Frameworks To Increase Impact

Behind methods are always frameworks and world views that amplify impact and purpose. I’ve learned, honed, and applied a few frameworks with colleagues over years that continue to change the way I feel we can approach change. Descriptions of essence are below. Further material is available following the links or utilizing the search function at the top of the page.

NILO — is a newer integrative framework I’ve created that is guiding so much of what I do with groups these days. It is designed to create inquiry and clarity by exploring the relationship of inner awareness with outer observation, in both the present moment of now and the longer arc of time.

RiSK — another newer framework I’ve developed (and modified with Quanita Roberson) for daily personal leadership practice. It helps ground the hypothetical and ethereal in the day-to-day. It is a strength-based development practice grounded in kindness with self and other.

Two Loops — a systems framework grown from early work with Margaret Wheatley and The Berkana Institute. It clarifies how ways of doing things are born, matured, and released. It helps a system to see itself and then to act together in both similarities and differences. Two Loops really helps a group move its mentality from mechanistic thinking to living systems thinking. It also helps a group understand how simple rogue experiments can scale to encompassing systems of influence.

Asking Powerful Questions — a few insights on living as a community of curiosity. It’s a common saying that “there is nothing as useful as a good question.” There is something very important in developing not just the ability to write questions on a flipchart, but intuiting further when questions are needed for the inner, the outer, the now, or the longer arc of things.

Hobbit Tools — frankly is one of my favorite frameworks. For those of us that hunger for the simple (the things you can put in a backpack that go with you on epic journeys), this framework is massively helpful for its re-sorting to the essentials. More on Hobbit Tools. Related: Inspired Learning Spaces. Related: Touching The Hearth.

The Four Fold Practice — four simple markers to guide from the scale of personal leadership to creating communities of practice. This is a primary overarching guide for encountering the body of work that is The Art of Hosting. More on Four Fold Practice.

Cynefin — a really helpful framing to help become much more complexity-informed and savvy in application. Cynefin grows from the work of Dave Snowden, though my goto person for deep dives is Chris Corrigan. What I love is that this framework helps distinguish and nuance contexts that exist in most situations — the simple, the complicated, the complex, and the chaotic. More on Cynefin.

SCOPE — is a reframe and alternative to the commonly used SWOT Analysis. In working with a team one day, Quanita Roberson and I noticed some itchiness, particularly in the energy evoked in “threats.” In the moment we created something different that has stuck. Strengths, Challenges, Opportunities, Pitfalls, Evolutionary Action. More on SCOPE.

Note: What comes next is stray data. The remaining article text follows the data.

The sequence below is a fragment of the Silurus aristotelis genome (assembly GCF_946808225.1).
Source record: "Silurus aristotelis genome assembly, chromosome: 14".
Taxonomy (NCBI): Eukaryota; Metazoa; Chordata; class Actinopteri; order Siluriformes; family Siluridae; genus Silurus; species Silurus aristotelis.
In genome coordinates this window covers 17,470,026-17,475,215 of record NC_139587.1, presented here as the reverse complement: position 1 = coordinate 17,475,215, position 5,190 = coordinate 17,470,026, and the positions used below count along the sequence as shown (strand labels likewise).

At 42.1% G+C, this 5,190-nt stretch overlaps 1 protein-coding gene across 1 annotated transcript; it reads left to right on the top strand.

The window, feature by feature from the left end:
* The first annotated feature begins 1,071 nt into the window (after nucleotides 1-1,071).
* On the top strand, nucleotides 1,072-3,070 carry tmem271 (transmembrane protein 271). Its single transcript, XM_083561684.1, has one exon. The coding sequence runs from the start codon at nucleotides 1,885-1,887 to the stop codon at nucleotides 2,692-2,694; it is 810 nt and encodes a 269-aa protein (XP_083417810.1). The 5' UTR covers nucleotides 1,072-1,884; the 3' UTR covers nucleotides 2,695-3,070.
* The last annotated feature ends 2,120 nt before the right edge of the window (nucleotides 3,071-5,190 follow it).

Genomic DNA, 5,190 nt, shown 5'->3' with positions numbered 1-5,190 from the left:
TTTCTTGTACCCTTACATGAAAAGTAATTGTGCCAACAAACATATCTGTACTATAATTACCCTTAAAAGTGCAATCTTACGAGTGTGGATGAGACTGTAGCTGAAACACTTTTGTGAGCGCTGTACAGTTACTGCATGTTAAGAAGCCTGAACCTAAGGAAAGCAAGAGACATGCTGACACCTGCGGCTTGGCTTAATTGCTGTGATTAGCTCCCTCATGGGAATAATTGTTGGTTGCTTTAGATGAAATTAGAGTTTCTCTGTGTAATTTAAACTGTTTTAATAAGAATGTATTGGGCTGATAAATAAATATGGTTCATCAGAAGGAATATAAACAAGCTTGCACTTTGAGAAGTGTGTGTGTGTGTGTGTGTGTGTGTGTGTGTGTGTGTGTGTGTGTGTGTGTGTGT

The Chaordic Path — a truth telling lens that helps groups reframe their work as an integration or relationship with both chaos and order. Too much chaos paired with too little order is overwhelm. Too much order paired with too little chaos is stagnation. I love creating learning from this model that nuances leadership, management, and innovation. More on The Chaordic Path.

Chaordic Stepping Stones — is a planning tool that honors The Chaordic Path. It helps bring grounding to map a comprehensive understanding that includes need, purpose, people to be involved, principles and values to guide. It continues with early concepts of supportive design and next steps for projects, valuing both the tangibles and the intangibles. More on Chaordic Stepping Stones.

Divergence & Convergence — many of us have learned, sometimes painfully, that too many patterns for organizations and teams is a kind of premature convergence. We don’t do, or don’t remember, the valued of oblique and divergent thinking, the not so neat and tidy, to help us get to more enlivened directions together. This framework welcomes more of the strategic messy. More on Divergence & Convergence.

SIP — is an acronym for a harvesting practice that Quanita Roberson and I created and now use widely. It is a commitment to helping people claim what is simple, impactful, and portable. More on SIP.

A Simpler Way — The more I work with people, the more I learn that the most likely way to create lasting change is by reclaiming the story that organizations are living systems. It sounds a bit funny even to say that. Lasting change. Perhaps it is the lasting ability to keep changing, keep evolving. Beyond facilitation. Beyond methodologies, important as they are, is the invitation for all of us to reorient ourselves to an adaptive and evolving world. More on A Simpler Way.

Entanglement, Liberation, and Practice — This is a perspective I’ve put together that names three areas of focus for groups, as well as a background story. It is a response to the question, “What are we really doing and what is really going on here, particularly when groups are doing well together?” It’s a bit of quantum perspective, a bit of invitation for expanded mind, and invitation to be kind with practice. More on ELP.

Visual Harvesting — it is powerful to bring a graphic recorder to projects. For learning to become visible and artful. For catching what arrises. For giving a bit more tangibility to the social processes of conversational leadership. I have a few folks that I love to bring into teams for this.